1920's Central Vermont engine pulling passenger cars on an excursion through Northfield in 1972
Photograph from Picture Northfield, courtesy of Alan H. Weiss
At the time of the American Revolution, Vermont was not easily accessible. A few military roads and major waterways, such as the Connecticut River, Winooski River, and Lake Champlain, provided the best routes through the territory. In the early 18th century, small earthen roadways carried travelers by foot or horseback. Ox teams were used for hauling heavy or large loads overland, such as the Vermont granite used in the construction of the State Capitol. By the end of the 18th century, private individuals constructed several turnpikes, which greatly improved land transportation in the State, and enabled the establishment of stagecoach lines. Many sites on our tour were constructed during this period of slow growth when small communities were established close to waterways, with access to both water and land transportation routes. This settlement pattern was seen throughout the county during the 18th and early 19th centuries.

Commercial shipping ports developed along Lake Champlain, connecting with the Champlain Canal and the Hudson River on the western side of the State. The Connecticut River, Vermont's eastern boundary, was also a major water route. Though never built, there was serious discussion of a canal route, connecting Lake Champlain with the St. Lawrence River to the north, which leads out to sea. Washington County was able to connect to these major shipping routes by the Winooski, Mad and Dog Rivers. While shipping remains an important element of Vermont's transportation infrastructure even today, it has almost always been supplemented by other means. During the first half of the 19th century, the stagecoach was the primary overland method for exchange of information, smaller goods, and frequently personal travel. Sites such as Kent's Corner and the Warren House Hotel, former stagecoach stops, reflect this era of Vermont's transportation history.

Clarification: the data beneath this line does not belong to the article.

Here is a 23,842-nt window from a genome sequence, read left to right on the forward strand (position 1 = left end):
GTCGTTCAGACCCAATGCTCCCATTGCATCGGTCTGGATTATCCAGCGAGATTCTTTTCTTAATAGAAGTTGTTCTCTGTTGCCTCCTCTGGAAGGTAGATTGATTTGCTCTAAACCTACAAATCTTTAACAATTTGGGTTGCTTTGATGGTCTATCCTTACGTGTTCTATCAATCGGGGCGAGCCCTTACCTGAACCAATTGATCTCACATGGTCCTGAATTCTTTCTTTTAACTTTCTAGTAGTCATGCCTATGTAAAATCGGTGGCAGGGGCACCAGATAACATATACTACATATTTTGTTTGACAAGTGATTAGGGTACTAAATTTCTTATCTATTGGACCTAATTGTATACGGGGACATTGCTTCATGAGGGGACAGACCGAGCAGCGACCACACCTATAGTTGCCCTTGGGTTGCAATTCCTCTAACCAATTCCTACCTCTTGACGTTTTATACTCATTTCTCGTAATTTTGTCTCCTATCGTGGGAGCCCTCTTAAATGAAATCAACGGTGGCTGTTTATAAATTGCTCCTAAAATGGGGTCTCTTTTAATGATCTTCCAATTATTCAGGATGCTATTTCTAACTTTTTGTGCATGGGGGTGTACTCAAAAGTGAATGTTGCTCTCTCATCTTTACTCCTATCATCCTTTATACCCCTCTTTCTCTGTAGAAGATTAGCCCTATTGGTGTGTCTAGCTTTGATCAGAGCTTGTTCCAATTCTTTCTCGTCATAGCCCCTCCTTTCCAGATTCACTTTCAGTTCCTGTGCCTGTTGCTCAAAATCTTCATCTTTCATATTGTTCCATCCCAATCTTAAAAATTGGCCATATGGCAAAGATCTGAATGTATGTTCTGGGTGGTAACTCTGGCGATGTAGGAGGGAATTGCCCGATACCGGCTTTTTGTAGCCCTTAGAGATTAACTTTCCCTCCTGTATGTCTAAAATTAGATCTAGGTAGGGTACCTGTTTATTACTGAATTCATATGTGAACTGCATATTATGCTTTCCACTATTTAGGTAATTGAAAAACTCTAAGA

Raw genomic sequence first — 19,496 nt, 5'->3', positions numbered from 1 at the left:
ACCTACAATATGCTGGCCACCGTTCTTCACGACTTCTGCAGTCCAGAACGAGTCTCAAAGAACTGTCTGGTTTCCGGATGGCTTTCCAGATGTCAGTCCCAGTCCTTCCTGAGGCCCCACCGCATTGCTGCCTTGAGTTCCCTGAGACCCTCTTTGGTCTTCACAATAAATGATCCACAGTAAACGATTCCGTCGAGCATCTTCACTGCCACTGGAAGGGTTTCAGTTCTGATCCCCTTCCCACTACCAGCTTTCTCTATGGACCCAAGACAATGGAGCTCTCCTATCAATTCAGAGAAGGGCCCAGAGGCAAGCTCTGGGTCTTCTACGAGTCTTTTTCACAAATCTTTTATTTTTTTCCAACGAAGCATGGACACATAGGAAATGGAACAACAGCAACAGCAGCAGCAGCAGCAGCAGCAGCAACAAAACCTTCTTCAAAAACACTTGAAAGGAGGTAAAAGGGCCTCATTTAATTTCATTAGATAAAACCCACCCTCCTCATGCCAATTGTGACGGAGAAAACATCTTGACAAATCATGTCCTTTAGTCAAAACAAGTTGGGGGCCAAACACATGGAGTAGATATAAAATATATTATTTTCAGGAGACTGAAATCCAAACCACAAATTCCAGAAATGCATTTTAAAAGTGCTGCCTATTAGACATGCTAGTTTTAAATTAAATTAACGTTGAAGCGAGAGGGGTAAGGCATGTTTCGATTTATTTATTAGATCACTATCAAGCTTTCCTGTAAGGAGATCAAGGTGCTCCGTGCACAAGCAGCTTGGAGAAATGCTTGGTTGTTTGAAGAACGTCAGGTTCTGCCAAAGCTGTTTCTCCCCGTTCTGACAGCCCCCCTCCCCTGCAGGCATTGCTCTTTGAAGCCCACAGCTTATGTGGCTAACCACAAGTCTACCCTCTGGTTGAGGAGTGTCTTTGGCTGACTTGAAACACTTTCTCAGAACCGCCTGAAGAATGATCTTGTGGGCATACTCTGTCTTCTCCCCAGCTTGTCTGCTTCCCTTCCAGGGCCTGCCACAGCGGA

In the mid-19th century change was on the horizon. The coming of the railroad and telegraph lines to Vermont vastly improved the exchange of information and the transportation system. The railroad quickly became the preferred method for transport of passengers, raw materials, and manufactured goods. Like communities all around the country, rail transit resulted in the vast expansion of trade. Ground was broken in 1846 for the Vermont Central, the State's first railroad, at its headquarters in Northfield. Northfield was a small village which had previously relied on the nearby Dog River for transportation. The State's first line was actually a portion of the main route from Boston to the Great Lakes, and extended through the center of Vermont, and Washington County. Passenger train service started in 1848, and Northfield prospered until 1860, when the company moved its headquarter to St. Albans. However, the Central Vermont Rail Depot remained and became the lifeline of the town once again at the end of the 19th century, when Northfield's booming granite industry relied on the rails to ship their products.